The dangerous world of bugs

 In The dangerous world of bugs

The dangerous world of bugs

Written by
Gail Hamwi

The bugs of South Mississippi are teeming. Warm winters and humid springs breed an abundance of Mother Nature’s small set. Their organization, unique snares, protective devices, and adaptability are definitely intriguing.

That being said – what annoying pains they are – delivering microscopic skin irritants, carrying scary fevers and rashes, and, like terrorists, taking aim at our plants, food supplies, and even our sleeping quarters. Malaria, Lyme disease, plague – ugh!

I wasn’t always so disenchanted with them. As a child I loved insects. For me they had their place in nature and I held no grudges despite bites and stings. Diseases weren’t on my radar. I had live insect collections and maintained their appropriate environments, provided exercise (really), and even fed my praying mantis despite the ghastly nature of its feast.

But then insects meant grasshoppers, friendly and fun. It meant the spider, scary, but a masterful web designer leaving its craft here and there for all to admire. The darling lightning bug was night’s enchantment.

We had huge ants, both black and red, that had wars in grass and on walkways. Massive ant armies, like gladiators, would battle unto death. Sometimes remnants of the struggle could be seen in the dewy morning grass. These encounters were great theater to children passing by.

There were no insect multitudes exerting power. We could roll in the grass, leave cookies uncovered, and stay outdoors for hours without intrusions from swarms and colonies.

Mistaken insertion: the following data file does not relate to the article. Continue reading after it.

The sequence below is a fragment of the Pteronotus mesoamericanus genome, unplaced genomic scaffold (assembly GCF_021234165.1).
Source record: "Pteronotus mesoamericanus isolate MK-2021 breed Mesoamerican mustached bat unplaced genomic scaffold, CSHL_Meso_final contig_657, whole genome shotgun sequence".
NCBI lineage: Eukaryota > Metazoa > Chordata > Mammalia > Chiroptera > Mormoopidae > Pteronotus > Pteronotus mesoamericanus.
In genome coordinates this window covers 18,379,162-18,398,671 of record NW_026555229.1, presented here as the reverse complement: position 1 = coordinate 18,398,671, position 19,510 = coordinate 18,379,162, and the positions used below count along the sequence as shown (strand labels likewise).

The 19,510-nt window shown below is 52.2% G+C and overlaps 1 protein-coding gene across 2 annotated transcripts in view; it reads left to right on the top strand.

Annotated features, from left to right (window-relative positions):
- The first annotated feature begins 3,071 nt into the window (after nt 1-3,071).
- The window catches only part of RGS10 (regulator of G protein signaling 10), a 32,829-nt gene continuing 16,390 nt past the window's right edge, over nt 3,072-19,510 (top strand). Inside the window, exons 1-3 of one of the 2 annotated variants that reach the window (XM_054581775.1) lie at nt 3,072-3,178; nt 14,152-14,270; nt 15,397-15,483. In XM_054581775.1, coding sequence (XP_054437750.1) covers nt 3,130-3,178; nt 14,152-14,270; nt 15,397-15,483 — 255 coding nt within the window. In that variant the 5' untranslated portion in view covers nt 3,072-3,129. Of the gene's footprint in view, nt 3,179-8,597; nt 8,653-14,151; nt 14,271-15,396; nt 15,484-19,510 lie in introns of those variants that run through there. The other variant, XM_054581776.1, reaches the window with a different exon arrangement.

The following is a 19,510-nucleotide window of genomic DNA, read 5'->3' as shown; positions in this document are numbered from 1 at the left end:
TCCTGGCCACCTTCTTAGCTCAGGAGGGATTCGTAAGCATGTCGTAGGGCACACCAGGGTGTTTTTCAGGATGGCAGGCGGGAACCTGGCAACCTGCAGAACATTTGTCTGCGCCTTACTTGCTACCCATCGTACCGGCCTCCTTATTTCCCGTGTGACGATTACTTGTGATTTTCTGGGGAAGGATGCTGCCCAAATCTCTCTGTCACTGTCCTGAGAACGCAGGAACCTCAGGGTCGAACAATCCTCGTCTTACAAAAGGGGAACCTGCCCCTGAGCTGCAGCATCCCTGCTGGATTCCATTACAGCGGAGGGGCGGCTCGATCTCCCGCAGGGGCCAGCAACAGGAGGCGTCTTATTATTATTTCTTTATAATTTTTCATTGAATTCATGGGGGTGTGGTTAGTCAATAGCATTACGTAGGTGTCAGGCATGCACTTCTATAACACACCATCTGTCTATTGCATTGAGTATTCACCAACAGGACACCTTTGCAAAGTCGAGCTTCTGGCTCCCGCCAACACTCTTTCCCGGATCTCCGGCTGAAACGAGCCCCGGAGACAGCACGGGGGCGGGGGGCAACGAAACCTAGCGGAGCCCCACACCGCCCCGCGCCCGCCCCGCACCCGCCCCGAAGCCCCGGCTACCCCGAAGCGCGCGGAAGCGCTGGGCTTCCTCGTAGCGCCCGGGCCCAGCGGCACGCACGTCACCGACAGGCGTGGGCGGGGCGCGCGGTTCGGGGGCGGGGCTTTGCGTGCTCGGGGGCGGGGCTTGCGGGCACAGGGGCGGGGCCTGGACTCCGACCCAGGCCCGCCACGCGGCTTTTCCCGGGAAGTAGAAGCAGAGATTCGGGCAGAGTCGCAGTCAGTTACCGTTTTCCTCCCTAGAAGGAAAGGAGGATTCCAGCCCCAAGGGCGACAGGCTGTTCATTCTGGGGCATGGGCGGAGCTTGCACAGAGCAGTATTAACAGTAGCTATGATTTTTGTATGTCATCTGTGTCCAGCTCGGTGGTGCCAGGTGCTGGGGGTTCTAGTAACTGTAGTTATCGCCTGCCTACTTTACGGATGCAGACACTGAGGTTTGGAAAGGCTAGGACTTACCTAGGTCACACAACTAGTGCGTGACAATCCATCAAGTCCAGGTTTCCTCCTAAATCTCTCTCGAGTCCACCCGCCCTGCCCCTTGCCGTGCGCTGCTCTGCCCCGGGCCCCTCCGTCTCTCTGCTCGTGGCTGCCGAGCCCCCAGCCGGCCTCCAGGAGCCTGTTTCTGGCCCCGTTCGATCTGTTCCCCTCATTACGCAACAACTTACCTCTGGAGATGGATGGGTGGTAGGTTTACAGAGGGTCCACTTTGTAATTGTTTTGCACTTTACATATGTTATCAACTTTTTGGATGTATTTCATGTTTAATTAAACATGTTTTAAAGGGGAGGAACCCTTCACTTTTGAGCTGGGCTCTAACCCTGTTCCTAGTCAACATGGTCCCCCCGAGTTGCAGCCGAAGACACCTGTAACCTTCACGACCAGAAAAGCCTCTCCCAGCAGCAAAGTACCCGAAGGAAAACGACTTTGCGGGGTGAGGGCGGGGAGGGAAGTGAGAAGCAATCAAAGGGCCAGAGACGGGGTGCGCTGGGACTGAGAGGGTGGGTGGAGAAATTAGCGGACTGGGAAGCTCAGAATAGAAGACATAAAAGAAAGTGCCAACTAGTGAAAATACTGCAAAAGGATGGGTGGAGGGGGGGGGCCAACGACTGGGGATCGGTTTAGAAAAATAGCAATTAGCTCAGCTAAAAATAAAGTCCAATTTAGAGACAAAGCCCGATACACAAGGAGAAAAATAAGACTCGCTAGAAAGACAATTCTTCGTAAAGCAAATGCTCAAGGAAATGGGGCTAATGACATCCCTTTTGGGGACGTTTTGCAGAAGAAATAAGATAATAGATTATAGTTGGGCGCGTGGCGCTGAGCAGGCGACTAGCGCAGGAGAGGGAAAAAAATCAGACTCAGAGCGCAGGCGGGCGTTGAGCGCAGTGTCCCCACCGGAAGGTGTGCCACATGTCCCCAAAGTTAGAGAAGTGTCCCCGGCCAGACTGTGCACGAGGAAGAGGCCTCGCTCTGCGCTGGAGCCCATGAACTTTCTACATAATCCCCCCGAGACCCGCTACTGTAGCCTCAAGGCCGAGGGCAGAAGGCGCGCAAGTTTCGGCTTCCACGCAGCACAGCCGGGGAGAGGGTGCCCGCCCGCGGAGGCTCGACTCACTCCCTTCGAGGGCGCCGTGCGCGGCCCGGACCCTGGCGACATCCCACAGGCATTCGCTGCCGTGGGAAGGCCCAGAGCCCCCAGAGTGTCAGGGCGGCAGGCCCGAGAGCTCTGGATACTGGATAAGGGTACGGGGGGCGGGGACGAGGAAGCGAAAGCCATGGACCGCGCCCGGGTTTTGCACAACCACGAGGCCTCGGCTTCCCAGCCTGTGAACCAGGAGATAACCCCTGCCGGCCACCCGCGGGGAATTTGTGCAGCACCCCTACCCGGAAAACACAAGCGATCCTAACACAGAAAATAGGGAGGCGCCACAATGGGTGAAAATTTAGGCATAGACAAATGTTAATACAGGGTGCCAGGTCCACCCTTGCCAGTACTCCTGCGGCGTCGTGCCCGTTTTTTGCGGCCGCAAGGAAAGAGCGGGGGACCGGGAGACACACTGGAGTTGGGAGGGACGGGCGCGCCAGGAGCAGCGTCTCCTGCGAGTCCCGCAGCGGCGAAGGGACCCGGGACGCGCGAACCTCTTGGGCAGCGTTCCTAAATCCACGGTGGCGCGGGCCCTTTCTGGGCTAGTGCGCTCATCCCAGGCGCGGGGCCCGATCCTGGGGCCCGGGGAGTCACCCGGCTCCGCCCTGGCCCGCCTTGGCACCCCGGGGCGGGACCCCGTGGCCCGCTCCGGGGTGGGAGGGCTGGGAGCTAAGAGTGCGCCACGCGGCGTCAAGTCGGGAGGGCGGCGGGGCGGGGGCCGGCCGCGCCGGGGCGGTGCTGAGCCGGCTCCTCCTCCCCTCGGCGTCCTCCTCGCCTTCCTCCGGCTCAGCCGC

My relationship with bugs began to sour during my first evenings in the Mississippi twilight where an array of insects from fuchsia-colored beetles, jumping kinds of winged things and miniature dinosaurs, seemingly, pranced and flitted through the night air. Roaches the size of cats, invisible chiggers and biting flies added to my rising hysteria.

Here we pay for being sub-tropical with a buggy existence the likes of which I had never seen before entering this balmy clime.

Slowly though, I have grown immune, toughened and stopped shrieking and sniveling. I take measures to hinder the populations of intruders. I can even assist little ones who get trapped in my house or windows, lifting them gently onto a paper and placing them tenderly on a leaf. After all, there are some good fellows among the fiends.

Despite this truce, I remain alert, no longer naively chasing lightning bugs, having learned that a world of hurt can come with lacy wings and colorful camouflage.

Gail Hamwi lives in Hattiesburg and can be reached at

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